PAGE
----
The "Global School Feeding Campaign" of the World Food Program (WFP) has gone beyond the provision of food aid to develop a programmatic link between nutrition and education. Working with partners, including national governments, parent-teacher and other community organizations, UNICEF, WHO, the World Bank, UNESCO, and FAO, it promotes the following:
Policies that make food aid conditional upon girls’ participation in education
A minimum package that includes school sanitation, and water and environmental improvement
Nutrition education that improves the quality of students' diets, and HIV prevention education
Nutrition services that include food, deworming, and the alleviation of short-term hunger.
Some 70 countries have begun to implement these principles and activities since 2002.
The Partnership for Parasite Control (PPC) led by the WHO and involving a broad range of development partners, promotes public and private efforts to include deworming in school health services, following a resolution of the 54th World Health Assembly to provide by 2010 regular deworming treatment to 75 percent of school-age children at risk (an estimated target population of 398 million). Since 2001, nineteen of 41 target countries in Africa have begun school-based deworming programs since 2001.
This consensus approach has increased significantly the number of countries implementing school health reforms. The simplicity of the approach, combined with the enhanced resources available from donor coordination, has helped ensure that these programs can go to scale. Annual external support from the World Bank for these actions approaches US$ 90 million, reaching some 100 million school children.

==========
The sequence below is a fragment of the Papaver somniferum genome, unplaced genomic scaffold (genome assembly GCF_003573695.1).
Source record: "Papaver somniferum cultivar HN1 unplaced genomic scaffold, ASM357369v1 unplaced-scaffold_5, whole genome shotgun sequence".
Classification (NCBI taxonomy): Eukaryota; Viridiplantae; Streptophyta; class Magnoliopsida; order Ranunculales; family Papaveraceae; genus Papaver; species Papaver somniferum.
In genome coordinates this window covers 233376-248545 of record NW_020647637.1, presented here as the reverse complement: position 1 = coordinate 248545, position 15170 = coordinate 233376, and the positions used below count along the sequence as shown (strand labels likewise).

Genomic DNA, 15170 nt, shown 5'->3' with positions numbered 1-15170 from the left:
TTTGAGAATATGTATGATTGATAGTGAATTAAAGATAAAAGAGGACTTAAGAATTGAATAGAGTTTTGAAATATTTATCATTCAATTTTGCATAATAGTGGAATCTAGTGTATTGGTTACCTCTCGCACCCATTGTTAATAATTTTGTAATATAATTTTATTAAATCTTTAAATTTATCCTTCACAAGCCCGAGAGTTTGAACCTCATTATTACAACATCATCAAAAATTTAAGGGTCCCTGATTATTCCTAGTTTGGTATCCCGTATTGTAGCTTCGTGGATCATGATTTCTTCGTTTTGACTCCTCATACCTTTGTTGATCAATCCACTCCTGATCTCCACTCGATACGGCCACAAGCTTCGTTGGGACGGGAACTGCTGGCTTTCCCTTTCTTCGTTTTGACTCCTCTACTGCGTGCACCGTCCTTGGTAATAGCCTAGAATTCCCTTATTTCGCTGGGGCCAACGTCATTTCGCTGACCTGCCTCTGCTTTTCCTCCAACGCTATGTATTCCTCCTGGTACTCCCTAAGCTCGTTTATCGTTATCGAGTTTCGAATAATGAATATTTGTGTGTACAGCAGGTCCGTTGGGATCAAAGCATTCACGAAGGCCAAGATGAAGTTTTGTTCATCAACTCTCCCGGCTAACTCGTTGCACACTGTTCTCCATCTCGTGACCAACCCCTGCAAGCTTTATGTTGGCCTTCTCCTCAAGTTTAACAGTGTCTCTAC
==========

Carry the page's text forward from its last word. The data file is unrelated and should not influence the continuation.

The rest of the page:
Deworm the World (DtW) is a coalition of partners working to improve access to education through supporting, coordinating, and advocating for school-based deworming programs. In support of the achievement of Education for All, the goal of DtW is to support the WHO resolution to provide regular deworming treatment to 75 percent of school-age children at risk by 2010. Together with partners, DtW will reach up to 28 million children in 2009.
DtW coordinates the provision of technical, financial, political, and in-kind support for the implementation of large scale, sustainable and systematic school-based deworming programs to improve learning outcomes in low income countries. Working closely with Ministries of Education and engaging with local education development partners, DtW also provides operational and technical assistance to support the Ministries’ efforts to scale up deworming activities through their national school health programs.
DtW is currently working with deworming programs in 35 countries, together with partners including national and state governments as well as the Abdul Latif Jameel Poverty Action Lab, American Institutes for Research, Education For All-Fast Track Initiative, Feed the Children, Forum of Young Global Leaders, Global Network for Neglected Tropical Diseases, Innovations for Poverty Action, Partnership for Child Development, Save the Children, World Bank, World Food Program and World Health Organization, among others.